Labour's nuclear disarmament opportunity in blast from the past

The latest indecision on the renewal of Trident places a further rift in the Coalition's relationship and poses an opportunity for Labour to form a nuclear disarmament plan. Could this cause a shift in Labour's struggling popularity?

David Lowry
12 August 2013

Flickr/Madison Guy. Some rights reserved.

Papers available in the National Archives in Kew show that on 23rd January 1968, Fred (later Lord) Mulley, as the UK Labour Government's Minister of State for foreign affairs, addressed the 358th plenary meeting of the Eighteen Nation Committee on Disarmament (ENDC) in Geneva; the predecessor committee to the CD. He explained why nations should sign up to the newly negotiated NPT and informed the ministerial delegations the following statement: 

"As I have made clear in previous speeches, my government accepts the obligation to participate fully in the negotiations required by [NPT] Article VI and it is our desire that these negotiations should begin as soon as possible and should produce speedy and successful results. There is no excuse now for allowing a long delay to follow the signing of this treaty."

Two years earlier, an aide-memoire prepared by the US embassy in London, dated January 1966, set out the interpretation of the draft text of the NPT, explaining the draft text was crafted "to the effect that the [non-proliferation] treaty would not prohibit existing bilateral ["key of the cupboard"] arrangements in NATO, nor consultation arrangements", and "would not prohibit the transfer of nuclear delivery vehicles, as [they are] distinct from warheads".

A year later, on 24th January 1967, a refined joint draft by the US and Soviet Union negotiators differed from the earlier US/UK draft, according to another US embassy aide-memoire, "in that the former would ban the transfer of nuclear warheads (as distinct from nuclear delivery vehicles) not only between nuclear weapons states (NWS) and non-nuclear weapons states (NNWS), but also between NWS themselves."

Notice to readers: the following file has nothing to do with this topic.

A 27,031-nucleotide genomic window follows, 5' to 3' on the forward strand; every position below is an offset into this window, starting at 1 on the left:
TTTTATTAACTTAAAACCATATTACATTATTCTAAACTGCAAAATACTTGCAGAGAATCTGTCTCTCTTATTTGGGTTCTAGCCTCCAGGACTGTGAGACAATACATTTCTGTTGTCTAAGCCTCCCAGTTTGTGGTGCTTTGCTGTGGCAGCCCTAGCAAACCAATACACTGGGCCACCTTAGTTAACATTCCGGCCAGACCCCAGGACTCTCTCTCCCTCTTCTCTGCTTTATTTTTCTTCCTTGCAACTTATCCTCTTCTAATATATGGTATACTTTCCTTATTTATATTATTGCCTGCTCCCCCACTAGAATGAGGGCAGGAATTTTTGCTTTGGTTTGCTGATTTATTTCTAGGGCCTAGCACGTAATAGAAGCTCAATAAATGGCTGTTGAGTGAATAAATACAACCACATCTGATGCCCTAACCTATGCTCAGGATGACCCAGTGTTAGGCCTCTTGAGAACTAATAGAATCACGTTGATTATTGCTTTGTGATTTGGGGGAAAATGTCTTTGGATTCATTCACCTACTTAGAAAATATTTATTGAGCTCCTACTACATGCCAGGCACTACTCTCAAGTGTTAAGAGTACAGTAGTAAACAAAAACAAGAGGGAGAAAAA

A secret US Interpretations memo, dated May 1967, stated that the NPT would thus prohibit "[the] transfer to any recipient whatsoever 'nuclear weapons' or control over them", meaning bombs and warheads. That is just what buying significant sections of Trident from the US does in practice, and thereby undermines our compliance with the treaty which the UK Labour government helped draft, and for which the UK is a depositary state with the US and Russia.

Next year, on 23rd January 1968, Fred Mulley, in his address to the ENDC in Geneva, told the representatives of the nations which Britain hoped to convince to join up to the atomic self-denying NPT, that NPT "articles 1 and 2 effectively provide for the closing of all loopholes of practical significance to the proliferation of nuclear weapons." Sadly, complicity with the UK, he was wrong.

Shortly after, on January 26th 1968, a confidential memo by Mulley for the Cabinet Defence and Oversea [sic] policy committee laid out Britain's position on the key nuclear disarmament clause, which became NPT article 6, commented: 

"A number of countries may withhold their ratification of the treaty until nuclear-weapon states show they are taking seriously the obligations which this article imposes on them. It will therefore be essential to follow the treaty up quickly with the further disarmament measures if it is to be brought into force and remain in force thereafter. We have therefore begun to work on a paper examining the most suitable measures on which we should concentrate our attention once a non-proliferation treaty has been achieved."